Indeed, if a guest player truly thought that the Doors initially represented equal expectations, then that player would be unable to choose amongst them, or even to delegate the choice (as the delegation has an expectation equal to that of each Door); indifference is a strange, limiting case. However, indecision — the aforementioned lack of ordering — allows the guest player to delegate the decision. So, either the Door was picked for the guest player (rather than by the guest player), or the guest player associated the chosen Door with a greater probability than either unchosen Door. That point might seem a mere quibble, but declaring that the guest player picked the Door is part of a rhetorical structure that surreptitiously and fallaciously commits the guest player to a positive judgment of prior probability. If there is no case for such commitment, then the paradox collapses.

Well, okay now, let’s just beg the question, and say not only that you were assigned Door Number 1, but that for some mysterious reason you know that there is an equal probability of the car being behind each of the Doors. The host then opens Door Number 3, and there’s a goat. The problem as stated does not explain why the host opened Door Number 3. The classical statement of the problem does not tell the reader what rule is being used by the host; the presentation tells us that the host knows what’s behind the doors, but says nothing about whether or how he uses that knowledge. Hypothetically, he might always open a Door with a goat, or he might use some other rule, so that there were a possibility that he would open the Door with a car, leaving the guest player to select between two concealed goats.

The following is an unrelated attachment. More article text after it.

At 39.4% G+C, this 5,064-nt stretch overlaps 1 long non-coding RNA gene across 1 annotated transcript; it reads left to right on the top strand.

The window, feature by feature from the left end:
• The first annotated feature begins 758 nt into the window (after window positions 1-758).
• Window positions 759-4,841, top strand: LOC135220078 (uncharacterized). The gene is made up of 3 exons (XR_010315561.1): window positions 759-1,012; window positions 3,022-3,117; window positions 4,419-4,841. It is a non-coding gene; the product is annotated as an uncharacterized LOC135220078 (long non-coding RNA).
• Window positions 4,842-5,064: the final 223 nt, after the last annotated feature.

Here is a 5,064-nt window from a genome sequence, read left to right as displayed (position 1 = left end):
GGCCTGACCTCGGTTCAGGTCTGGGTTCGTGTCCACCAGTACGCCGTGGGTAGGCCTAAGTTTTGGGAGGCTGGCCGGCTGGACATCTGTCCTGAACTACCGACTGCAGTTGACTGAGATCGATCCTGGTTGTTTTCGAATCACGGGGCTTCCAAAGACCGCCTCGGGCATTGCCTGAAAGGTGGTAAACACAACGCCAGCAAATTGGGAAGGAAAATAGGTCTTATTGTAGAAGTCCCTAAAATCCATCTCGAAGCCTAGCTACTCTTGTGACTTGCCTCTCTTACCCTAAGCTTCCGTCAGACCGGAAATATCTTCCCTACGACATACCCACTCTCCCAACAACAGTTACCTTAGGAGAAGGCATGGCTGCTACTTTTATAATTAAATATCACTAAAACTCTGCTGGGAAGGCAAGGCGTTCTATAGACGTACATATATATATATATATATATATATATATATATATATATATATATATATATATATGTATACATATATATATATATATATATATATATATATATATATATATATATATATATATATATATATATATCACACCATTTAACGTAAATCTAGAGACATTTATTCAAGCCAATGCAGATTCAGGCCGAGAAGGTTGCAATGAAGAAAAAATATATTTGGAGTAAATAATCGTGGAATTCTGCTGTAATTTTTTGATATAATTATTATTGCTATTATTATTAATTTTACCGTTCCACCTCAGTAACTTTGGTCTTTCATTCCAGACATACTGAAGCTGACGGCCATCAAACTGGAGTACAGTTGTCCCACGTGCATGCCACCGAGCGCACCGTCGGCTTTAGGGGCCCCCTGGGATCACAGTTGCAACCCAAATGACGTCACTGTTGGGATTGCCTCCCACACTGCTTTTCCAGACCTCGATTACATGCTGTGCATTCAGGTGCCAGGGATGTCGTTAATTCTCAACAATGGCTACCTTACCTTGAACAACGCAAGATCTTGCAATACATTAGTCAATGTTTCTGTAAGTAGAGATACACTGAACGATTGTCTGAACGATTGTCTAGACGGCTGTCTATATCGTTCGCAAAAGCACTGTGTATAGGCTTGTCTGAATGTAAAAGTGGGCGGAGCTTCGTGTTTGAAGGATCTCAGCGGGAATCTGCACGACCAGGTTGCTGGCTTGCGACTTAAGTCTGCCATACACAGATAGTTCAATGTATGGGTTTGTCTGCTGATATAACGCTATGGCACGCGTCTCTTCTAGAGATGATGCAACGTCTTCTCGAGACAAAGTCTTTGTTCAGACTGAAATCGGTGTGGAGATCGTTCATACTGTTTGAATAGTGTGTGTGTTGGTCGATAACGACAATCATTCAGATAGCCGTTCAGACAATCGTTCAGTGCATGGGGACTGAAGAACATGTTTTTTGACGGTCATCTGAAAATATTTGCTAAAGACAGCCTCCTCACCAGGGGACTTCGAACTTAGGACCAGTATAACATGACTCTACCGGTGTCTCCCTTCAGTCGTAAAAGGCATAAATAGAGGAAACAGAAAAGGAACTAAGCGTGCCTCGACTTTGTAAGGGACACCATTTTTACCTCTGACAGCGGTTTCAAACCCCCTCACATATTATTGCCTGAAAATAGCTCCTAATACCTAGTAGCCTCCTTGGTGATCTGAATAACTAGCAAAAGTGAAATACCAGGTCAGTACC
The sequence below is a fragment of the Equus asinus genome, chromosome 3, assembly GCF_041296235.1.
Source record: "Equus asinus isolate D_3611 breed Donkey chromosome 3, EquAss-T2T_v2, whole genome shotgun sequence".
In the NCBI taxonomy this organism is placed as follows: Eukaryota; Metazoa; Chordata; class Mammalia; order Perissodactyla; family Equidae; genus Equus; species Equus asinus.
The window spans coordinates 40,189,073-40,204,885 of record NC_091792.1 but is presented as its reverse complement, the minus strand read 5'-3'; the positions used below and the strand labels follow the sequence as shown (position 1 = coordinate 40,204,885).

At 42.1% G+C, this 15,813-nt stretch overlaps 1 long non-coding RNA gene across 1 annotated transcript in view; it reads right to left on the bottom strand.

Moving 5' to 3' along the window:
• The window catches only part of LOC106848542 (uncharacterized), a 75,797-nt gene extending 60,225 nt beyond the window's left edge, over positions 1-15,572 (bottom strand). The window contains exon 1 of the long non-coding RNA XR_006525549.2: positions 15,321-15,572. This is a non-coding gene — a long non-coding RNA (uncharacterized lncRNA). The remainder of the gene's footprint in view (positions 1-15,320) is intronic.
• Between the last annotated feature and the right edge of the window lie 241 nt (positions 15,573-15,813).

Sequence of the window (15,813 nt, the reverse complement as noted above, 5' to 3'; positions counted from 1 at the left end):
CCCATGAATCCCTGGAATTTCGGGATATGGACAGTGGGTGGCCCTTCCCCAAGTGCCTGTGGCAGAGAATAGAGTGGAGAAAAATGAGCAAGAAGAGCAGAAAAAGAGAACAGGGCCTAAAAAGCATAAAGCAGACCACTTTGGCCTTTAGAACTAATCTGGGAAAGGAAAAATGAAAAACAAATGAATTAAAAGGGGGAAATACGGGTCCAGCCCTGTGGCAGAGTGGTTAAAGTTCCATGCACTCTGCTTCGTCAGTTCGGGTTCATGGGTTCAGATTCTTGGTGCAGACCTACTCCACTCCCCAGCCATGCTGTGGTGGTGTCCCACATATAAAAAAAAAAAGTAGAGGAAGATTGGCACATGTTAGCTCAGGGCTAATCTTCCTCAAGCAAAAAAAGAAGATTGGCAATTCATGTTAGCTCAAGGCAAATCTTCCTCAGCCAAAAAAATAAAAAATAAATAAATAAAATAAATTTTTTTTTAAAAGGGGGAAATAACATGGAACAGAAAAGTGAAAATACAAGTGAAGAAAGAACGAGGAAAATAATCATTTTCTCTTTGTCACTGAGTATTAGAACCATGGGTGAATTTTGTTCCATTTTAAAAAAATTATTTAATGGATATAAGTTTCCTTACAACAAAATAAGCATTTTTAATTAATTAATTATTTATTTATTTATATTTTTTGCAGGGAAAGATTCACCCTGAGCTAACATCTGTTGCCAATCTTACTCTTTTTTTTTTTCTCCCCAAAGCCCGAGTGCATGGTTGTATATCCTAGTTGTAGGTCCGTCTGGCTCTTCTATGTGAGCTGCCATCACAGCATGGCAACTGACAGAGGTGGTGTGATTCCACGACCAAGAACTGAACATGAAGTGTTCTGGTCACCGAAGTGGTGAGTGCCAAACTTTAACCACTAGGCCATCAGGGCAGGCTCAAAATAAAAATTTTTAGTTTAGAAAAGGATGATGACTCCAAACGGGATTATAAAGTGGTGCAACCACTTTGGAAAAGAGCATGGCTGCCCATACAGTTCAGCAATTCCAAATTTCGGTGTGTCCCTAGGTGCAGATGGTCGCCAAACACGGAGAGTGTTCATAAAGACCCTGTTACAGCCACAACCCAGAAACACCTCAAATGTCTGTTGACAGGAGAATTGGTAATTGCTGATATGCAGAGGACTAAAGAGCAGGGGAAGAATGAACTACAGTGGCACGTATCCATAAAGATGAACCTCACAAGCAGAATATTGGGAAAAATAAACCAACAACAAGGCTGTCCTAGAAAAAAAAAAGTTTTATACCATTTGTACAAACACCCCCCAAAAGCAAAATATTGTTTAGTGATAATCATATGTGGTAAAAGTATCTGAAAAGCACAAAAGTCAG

Nowhere in the statement of the problem are we told that you are the sole guest player. Something seems to go very wrong with the text-book answer if you are not. Imagine that there are many guest players, and that outcomes are duplicated in cases in which more than one guest player selects or is otherwise assigned the same Door. The host opens Door Number 3, and each of the guest players who were assigned that Door trudges away with a goat. As with the scenario in which only one guest player is imagined, more than one rule may govern this choice made by the host. Now, each guest player who was assigned Door Number 1 is permitted to change his or her assignment to Door Number 2, and each guest player who was assigned Door Number 2 is allowed to change his or her assignment to Door Number 1. (Some of you might recall that I proposed a scenario essentially of this sort in a 'blog entry for 1 April 2009.) Their situations appear to be symmetrical, such that if one set of guest players should switch then so should the other; yet if one Door is the better choice for one group then it seems that it ought also to be the better for the other group.

The resolution is in understanding that the text-book solution silently assumed that the host were following a particular rule of selection, and that this rule were known to the guest player, whose up-dating of probabilities thus could be informed by that knowledge. But, in order for the text-book solution to be correct, all players must be targeted in the same manner by the response of the host. When there is only one guest player, it is possible for the host to observe rules that respond to all guest players in ways that are not not possible when there are multiple guest players, unless they are somehow all assigned the same Door. It isn’t even possible to do this for two sets of players each assigned different Doors.

Given the typical presentation of the problem, the typical statement of ostensible solution is wrong; it doesn’t solve the problem that was given, and doesn’t identify the problem that was actually solved.

[No goats were harmed in the writing of this entry.]

### Headway

Saturday, 7 January 2017

My paper on indecision is part of a much larger project. The next step in that project is to provide a formal theory of probability in which it is not always possible to say of outcomes either that one is more probable than another or that they are equality likely. That theory needs to be sufficient to explain the behavior of rational economic agents.